The Cannabis Consumer: 5 Demographics and How To Brand For Them
by Libby Cooper on 12/07/2020 | 6 Minute Read
If you love getting stoned, it's a great time to be alive.
Just walk into any cannabis dispensary and feast your eyes on the astounding assortment of consciousness-altering bud, pre-rolls, edibles, and more. This explosion of choice has been astonishing for consumers, but it's also made it harder for brands to stand out, establish trust, and tell their stories.
That is a problem that my co-founder Scott Sundvor and I tackled early on in the life of our company, Space Coyote. We knew that the quality of our joints would stand up to anything else out there, but to succeed in a market in which mediocre products were giving pre-rolls a bad name, we needed a brand that spoke honestly to our consumers.
That process started with a deep understanding of precisely who we were speaking to. And right now, there are five critical demographics that cannabis brands need to know about—each of which demands a different approach to branding and design.
Stoners, or as I like to call them, heritage market consumers, are people like myself who have been getting high since long before it was, well, legal. For some of them, their love affair with herb goes back decades.
If there's one thing that unites stoners, it’s a deep love of getting really baked. That makes them very conscious of the price-to-THC ratio of the products they buy.
However, it's not enough to provide stoners with products that will just get them blazed. Brands can celebrate getting stoned. For Space Coyote, this comes through in our psychedelic aesthetic and playful stoner language. We know how joyful the lifestyle is, and we communicate that through our design and photography. What’s better than seeing people have fun, just the way you do when you get stoned? Everything we put into the world of Space Coyote has a sense of humor, making it clear that we don't take ourselves too seriously.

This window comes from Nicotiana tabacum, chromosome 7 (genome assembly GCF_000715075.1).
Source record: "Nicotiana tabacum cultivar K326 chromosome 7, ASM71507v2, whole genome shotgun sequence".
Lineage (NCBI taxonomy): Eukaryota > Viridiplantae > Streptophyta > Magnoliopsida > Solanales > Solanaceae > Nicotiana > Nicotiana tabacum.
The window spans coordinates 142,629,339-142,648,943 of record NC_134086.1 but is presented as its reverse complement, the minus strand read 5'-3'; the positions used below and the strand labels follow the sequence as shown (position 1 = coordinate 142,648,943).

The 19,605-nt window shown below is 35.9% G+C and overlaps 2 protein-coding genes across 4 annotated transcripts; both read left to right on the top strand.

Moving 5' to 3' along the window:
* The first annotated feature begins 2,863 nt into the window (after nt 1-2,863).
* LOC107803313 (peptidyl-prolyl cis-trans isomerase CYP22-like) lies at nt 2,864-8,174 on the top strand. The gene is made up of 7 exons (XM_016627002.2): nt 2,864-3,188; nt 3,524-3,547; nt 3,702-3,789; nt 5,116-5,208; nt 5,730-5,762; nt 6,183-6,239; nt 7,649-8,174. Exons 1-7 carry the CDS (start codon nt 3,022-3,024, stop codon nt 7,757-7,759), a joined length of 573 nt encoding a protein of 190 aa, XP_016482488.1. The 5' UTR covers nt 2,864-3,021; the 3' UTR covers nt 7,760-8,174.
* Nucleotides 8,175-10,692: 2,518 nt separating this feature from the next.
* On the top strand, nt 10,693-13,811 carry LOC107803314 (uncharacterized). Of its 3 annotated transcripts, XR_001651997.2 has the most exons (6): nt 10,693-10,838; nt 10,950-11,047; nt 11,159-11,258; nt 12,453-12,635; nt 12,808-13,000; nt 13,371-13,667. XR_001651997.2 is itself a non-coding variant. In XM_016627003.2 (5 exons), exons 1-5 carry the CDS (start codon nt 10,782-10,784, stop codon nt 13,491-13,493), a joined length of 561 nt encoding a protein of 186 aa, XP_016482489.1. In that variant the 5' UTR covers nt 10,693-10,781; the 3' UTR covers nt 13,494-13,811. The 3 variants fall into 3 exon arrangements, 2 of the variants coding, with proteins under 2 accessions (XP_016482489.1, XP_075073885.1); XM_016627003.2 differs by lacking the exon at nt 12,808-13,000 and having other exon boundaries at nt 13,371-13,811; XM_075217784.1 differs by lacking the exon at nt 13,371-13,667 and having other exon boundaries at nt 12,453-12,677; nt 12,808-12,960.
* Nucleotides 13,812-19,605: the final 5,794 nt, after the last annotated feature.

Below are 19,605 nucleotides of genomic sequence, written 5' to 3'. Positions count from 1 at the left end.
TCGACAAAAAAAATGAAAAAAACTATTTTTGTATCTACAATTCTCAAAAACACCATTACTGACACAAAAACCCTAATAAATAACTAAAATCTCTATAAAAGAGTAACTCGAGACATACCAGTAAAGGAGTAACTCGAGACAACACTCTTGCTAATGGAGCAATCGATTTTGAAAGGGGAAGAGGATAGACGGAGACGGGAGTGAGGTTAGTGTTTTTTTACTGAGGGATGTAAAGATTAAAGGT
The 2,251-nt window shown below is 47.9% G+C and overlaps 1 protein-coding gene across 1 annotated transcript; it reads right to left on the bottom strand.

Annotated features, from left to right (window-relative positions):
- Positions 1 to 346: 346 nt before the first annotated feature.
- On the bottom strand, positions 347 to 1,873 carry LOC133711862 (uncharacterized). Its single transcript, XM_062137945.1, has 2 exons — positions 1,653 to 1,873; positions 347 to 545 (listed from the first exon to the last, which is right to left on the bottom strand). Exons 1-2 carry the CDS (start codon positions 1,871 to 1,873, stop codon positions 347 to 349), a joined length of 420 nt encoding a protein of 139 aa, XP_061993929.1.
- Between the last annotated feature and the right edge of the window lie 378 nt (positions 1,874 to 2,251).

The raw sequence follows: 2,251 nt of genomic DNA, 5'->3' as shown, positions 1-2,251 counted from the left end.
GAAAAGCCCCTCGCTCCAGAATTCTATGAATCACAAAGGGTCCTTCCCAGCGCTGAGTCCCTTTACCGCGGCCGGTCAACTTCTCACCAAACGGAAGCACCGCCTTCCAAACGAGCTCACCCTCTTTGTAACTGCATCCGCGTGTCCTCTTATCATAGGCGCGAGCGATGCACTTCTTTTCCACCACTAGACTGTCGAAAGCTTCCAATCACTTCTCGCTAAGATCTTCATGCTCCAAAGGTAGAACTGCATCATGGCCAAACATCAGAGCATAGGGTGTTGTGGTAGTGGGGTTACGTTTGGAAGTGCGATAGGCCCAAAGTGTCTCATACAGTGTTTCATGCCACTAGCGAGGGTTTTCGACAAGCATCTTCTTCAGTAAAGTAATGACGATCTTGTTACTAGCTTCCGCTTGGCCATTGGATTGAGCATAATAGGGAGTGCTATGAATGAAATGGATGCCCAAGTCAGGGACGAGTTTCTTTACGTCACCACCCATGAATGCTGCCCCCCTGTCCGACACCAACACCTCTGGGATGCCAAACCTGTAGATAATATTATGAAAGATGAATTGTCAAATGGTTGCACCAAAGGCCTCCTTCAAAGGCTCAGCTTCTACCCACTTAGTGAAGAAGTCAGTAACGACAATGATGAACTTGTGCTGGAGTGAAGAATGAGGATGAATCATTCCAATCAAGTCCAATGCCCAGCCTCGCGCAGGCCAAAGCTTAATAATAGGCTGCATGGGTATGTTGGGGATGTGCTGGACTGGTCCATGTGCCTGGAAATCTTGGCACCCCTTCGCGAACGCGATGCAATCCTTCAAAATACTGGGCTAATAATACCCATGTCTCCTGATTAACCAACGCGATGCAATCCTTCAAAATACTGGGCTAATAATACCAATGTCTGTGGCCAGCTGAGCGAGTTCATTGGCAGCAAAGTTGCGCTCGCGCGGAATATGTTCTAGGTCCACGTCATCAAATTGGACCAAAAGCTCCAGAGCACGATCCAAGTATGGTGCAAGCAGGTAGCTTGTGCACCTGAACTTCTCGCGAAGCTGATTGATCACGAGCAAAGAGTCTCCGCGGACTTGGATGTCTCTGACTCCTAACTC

The goal isn't to sanitize smoking weed-you have to depict it honestly and positively. Any stoner can look at our brand and know exactly where we're coming from.
I like to think of this group as the wine aficionados of the cannabis world. They like getting stoned, sure, but they also consider themselves tastemakers. Connoisseurs know the latest trends in extraction and the hottest strains of flower; they live and breathe the expert side of weed.
This group also pays attention to what stoners are buying and talking about. On the side of seed sales, Humboldt Seed Co has nailed this demographic with an artisanal, handcrafted vibe that exudes from their branding. Papa's Select Living Extracts has also impressed the market with its authoritative presence.
But it's also essential that the brands specifically targeting connoisseurs speak to the consumer's love of exclusivity, and don't be afraid to include high-level details about how and where your bud is grown right on the packaging. Limited runs and small drops are another great way to capture the connoisseur's interest, as is a higher price point. They value quality, and they're willing to pay for it.
These consumers are also allergic to anything that seems like traditional marketing. They want to feel like they discovered your brand for themselves. So be careful about promotions involving influencer or celebrity endorsements. If a high profile stoner hypes your product on their podcast, great! But if the press you're getting looks like the result of a business transaction, then it won't earn you much love from connoisseurs, and it might even turn them away.
The Social Smoker
As the name implies, the social smoker sees cannabis mainly as a treat to enjoy with friends. They're usually in the market for something easy to consume and easy to share, like a pack of pre-rolled joints. And keep this in mind: they are 100% not an expert.